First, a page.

Studies of religion among our nation's newest immigrants largely focus on how religion serves the immigrant community - for example by creating job networks and helping retain ethnic identity in the second generation. In this book Ecklund widens the inquiry to look at how Korean Americans use religion to negotiate civic responsibility, as well as to create racial and ethnic identity. She compares the views and activities of second generation Korean Americans in two
different congregational settings, one ethnically Korean and the other multi-ethnic. She also conducted more than 100 in-depth interviews with Korean American members of these and seven other churches around the country, and draws extensively on the secondary literature on immigrant religion,
American civic life, and Korean American religion. Her book is a unique contribution to the literature on religion, race, and ethnicity and on immigration and civic life.
Publisher: Oxford University Press Inc
Number of pages: 224
Weight: 331 g
Dimensions: 235 x 157 x 13 mm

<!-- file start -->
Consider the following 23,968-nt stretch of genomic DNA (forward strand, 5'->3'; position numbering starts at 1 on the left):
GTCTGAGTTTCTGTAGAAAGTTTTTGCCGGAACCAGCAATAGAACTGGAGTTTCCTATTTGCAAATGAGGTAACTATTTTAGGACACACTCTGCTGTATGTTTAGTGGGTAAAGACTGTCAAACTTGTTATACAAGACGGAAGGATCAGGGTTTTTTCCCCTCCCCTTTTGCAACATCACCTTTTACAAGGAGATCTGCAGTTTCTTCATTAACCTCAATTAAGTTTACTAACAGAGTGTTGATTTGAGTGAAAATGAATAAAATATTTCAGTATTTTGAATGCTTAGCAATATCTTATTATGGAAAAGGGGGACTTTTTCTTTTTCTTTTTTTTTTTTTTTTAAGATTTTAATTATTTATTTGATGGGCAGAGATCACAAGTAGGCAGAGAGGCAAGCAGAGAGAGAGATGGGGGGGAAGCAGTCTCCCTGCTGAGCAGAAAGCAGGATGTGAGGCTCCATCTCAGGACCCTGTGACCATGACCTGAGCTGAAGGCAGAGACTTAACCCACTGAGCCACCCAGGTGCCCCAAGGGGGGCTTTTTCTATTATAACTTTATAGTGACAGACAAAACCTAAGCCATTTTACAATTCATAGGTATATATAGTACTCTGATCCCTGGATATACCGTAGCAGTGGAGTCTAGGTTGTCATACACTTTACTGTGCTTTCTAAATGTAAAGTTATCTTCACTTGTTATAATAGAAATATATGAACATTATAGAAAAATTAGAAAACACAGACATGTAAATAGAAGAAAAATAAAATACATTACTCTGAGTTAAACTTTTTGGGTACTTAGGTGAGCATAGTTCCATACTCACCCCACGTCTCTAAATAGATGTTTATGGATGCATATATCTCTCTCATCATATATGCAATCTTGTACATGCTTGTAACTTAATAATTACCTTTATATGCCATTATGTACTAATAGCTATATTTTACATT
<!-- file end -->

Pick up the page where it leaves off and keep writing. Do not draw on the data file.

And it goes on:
"Ecklund does not patronize her subjects by asking only under what circumstances the dominant society will accept them. Instead she engages them in the question of how they can change the society for the better." - "Elaine Howard Ecklund has written a marvelous account of religion's crucial role among one of America's fastest-growing immigrant populationsGiven the right circumstances, Ecklund shows, Korean American congregations provide far more than simply a refuge for their members and are poised to facilitate civic engagement that will alter the face of middle-class communities." - Robert Wuthnow, author of America and the Challenges of Religious Diversity "As the first book on both second-generation Korean evangelicals and civic participation among the post-1965 immigrant groups, it makes a significant contribution to the growing literature on the new immigrants and their religions. Written in engaging style, it should serve as an ideal reader for classes dealing with Asian American and new immigrant religious experiences." - Pyong Gap Min, author of Caught in the Middle: Korean Communities in New York and Los Angeles